Sharing their experiences of being bullied, several children shed tears.
"He broke my pencil without any reason, punched me, and gave me a bloody nose after I asked him to pay for my pencil," a fourth-grader, recalls in front of his classmates, his body trembling.
The little boy takes off glasses, briefly wipes his tears and bursts out crying. His teacher walks over and hugs him without saying a word.
The class at Sanjiang Ethnic Experimental School in Sanjiang Dong Autonomous County, south China's Guangxi Zhuang Autonomous Region, is called social and emotional learning (SEL). It is a cooperation project between the Ministry of Education and UNICEF.
SEL is about helping students develop skills such as self-recognition and confidence, understanding and managing emotions, and maintaining positive relationships with others. "Say 'no' to bullying" is one of the topics.
During the course, Zhou Lihong, the teacher, tells a story of an imaginative but introverted girl's long-term bullying and asks students for ways they would help the girl.
Some suggest making friends with her, some advise her to turn to teachers or parents for help, someone suggests "an eye for an eye."
"Bullying is constant and intentional, initiated by the stronger against the vulnerable. We should learn to protect ourselves, and meanwhile, never bully others," Zhou tells the children.
Educationalist Guo Xiaoping of UNICEF says since launch of the SEL project in 2013, the number of participating schools has increased to over 500.
These schools are mainly in less-developed middle and western parts of the country, such as Guangxi's Sanjiang County, Panxian County in Yunnan Province and Zhongxian County in Chongqing Municipality, said Guo.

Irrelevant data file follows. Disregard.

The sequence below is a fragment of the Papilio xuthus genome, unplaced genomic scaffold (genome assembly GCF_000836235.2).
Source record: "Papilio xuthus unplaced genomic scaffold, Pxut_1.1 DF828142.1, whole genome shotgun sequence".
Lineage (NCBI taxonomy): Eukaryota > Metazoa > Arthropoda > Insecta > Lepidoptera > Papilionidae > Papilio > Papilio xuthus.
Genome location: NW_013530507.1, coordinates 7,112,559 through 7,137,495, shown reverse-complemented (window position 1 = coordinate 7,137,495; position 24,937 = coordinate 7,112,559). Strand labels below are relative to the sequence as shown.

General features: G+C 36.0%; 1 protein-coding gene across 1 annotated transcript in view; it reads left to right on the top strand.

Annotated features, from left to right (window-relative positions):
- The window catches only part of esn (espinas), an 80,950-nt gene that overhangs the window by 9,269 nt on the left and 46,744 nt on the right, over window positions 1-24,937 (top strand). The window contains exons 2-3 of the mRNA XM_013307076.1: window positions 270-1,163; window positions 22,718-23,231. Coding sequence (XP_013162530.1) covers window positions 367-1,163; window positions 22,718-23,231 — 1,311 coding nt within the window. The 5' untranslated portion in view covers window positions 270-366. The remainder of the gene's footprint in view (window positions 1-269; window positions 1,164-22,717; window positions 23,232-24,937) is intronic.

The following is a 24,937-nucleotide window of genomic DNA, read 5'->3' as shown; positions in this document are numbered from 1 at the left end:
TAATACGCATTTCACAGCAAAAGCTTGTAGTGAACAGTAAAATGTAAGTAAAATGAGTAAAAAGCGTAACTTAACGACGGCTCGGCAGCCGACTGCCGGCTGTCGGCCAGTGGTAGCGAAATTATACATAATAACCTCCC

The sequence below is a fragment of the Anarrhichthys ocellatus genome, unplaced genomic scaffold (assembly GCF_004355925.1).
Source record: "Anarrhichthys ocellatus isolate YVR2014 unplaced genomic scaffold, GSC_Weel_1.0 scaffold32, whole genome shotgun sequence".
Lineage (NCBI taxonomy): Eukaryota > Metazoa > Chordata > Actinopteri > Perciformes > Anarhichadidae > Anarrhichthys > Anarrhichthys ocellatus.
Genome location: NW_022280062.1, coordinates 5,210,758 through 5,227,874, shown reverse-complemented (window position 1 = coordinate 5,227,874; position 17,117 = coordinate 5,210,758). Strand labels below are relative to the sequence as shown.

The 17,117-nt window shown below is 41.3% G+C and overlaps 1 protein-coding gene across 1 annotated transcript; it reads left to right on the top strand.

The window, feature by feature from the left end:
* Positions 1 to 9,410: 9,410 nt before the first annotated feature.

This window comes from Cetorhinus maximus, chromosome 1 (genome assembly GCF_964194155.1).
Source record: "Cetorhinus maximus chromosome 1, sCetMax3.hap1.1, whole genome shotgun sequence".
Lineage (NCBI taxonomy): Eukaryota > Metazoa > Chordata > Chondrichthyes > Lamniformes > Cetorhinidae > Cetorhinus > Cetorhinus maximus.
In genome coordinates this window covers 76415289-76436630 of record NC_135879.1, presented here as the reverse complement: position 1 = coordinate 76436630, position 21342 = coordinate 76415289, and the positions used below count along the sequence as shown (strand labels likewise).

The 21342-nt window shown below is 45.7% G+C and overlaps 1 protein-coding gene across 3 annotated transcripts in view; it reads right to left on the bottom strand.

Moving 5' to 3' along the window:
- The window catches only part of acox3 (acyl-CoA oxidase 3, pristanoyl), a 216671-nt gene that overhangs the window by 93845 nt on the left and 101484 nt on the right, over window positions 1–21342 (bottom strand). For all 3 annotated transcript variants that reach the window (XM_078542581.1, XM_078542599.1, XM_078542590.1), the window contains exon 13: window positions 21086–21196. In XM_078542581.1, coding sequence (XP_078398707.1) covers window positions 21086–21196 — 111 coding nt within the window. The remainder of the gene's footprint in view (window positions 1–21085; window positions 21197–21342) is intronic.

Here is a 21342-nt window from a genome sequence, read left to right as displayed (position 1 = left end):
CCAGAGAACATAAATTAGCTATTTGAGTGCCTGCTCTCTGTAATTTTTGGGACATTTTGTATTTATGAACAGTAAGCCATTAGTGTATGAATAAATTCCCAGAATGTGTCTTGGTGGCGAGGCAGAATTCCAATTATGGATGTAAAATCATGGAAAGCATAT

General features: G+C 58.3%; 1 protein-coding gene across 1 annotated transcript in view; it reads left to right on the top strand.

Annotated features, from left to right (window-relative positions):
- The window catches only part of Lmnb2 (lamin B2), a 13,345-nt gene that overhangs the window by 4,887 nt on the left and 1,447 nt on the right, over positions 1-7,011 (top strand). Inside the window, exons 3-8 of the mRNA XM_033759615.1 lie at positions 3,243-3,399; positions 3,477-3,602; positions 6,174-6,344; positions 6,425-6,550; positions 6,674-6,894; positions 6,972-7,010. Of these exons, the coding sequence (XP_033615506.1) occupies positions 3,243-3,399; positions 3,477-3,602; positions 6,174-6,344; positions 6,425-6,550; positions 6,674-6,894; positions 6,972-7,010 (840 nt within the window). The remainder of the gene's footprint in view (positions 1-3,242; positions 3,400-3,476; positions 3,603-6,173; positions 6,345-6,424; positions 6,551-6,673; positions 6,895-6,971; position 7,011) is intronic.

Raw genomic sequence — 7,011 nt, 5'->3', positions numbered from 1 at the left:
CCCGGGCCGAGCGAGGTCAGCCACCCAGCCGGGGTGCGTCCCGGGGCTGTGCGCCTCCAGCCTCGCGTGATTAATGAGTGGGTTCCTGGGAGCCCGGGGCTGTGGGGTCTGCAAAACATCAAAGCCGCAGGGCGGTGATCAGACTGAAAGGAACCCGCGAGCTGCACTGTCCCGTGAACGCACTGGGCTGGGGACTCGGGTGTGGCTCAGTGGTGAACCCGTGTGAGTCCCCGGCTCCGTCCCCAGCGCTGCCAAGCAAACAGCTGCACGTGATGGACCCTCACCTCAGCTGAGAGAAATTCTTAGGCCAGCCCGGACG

"With the support from local education authorities and experts, some schools that are not included into the pilot have also joined in," she said.
Wu Xinyun, head of the primary section of Sanjiang Ethnic Experimental School, says students receive a SEL every two weeks, using textbooks provided by the project.
"We have found there is less physical conflict among the kids," she said. Each class has around 60 students, much more than the advised national maximum of 45.
"Physical contact is very frequent in the classroom, and often led to fights in the past. SEL helps students understand each other, so brawls are much more infrequent," she said.
Many countries, such as the United States and Australia, have SEL in their standard curriculums, and it is helpful for students' academic progress, according to Guo.
She says a study of U.S. primary and high schools and kindergartens in 2011 found SEL participants did 11-percentage points better than control groups.
Wei Jiaqi, 12, has drawn a picture of a classmate holding an umbrella for her in rain. She names the drawing, "Thanks for caring about me."
"I was upset as my mom had scolded me that day. It was my classmate who kept me company," she says. "I changed my girl pal into a boy, because drawing a boy is easier," she says with a smile, adding they like the SEL courses very much.
Li Fuzhuo, head of teacher education at Guangxi normal university, said SEL is meant to create an atmosphere in which students feel, experience, think and acquire the related skills. Competent teachers are vital.
To address this issue, the Ministry of Education and UNICEF often organize training and demonstration courses for school heads and teachers.
The project also encourages parents to participate. The team is compiling articles about SEL to be released via the UNICEF WeChat account.
In this way, parents, especially migrant workers who have left their children behind, will be able to join in the SEL project.
Huang Guizhen, an official with the Ministry of Education, believes SEL not only improves teaching competence, but enables vulnerable groups, like left-behind children, to feel more care and love from school and the family.
"We want to expand the project to more schools, so that more children benefit from it," she said.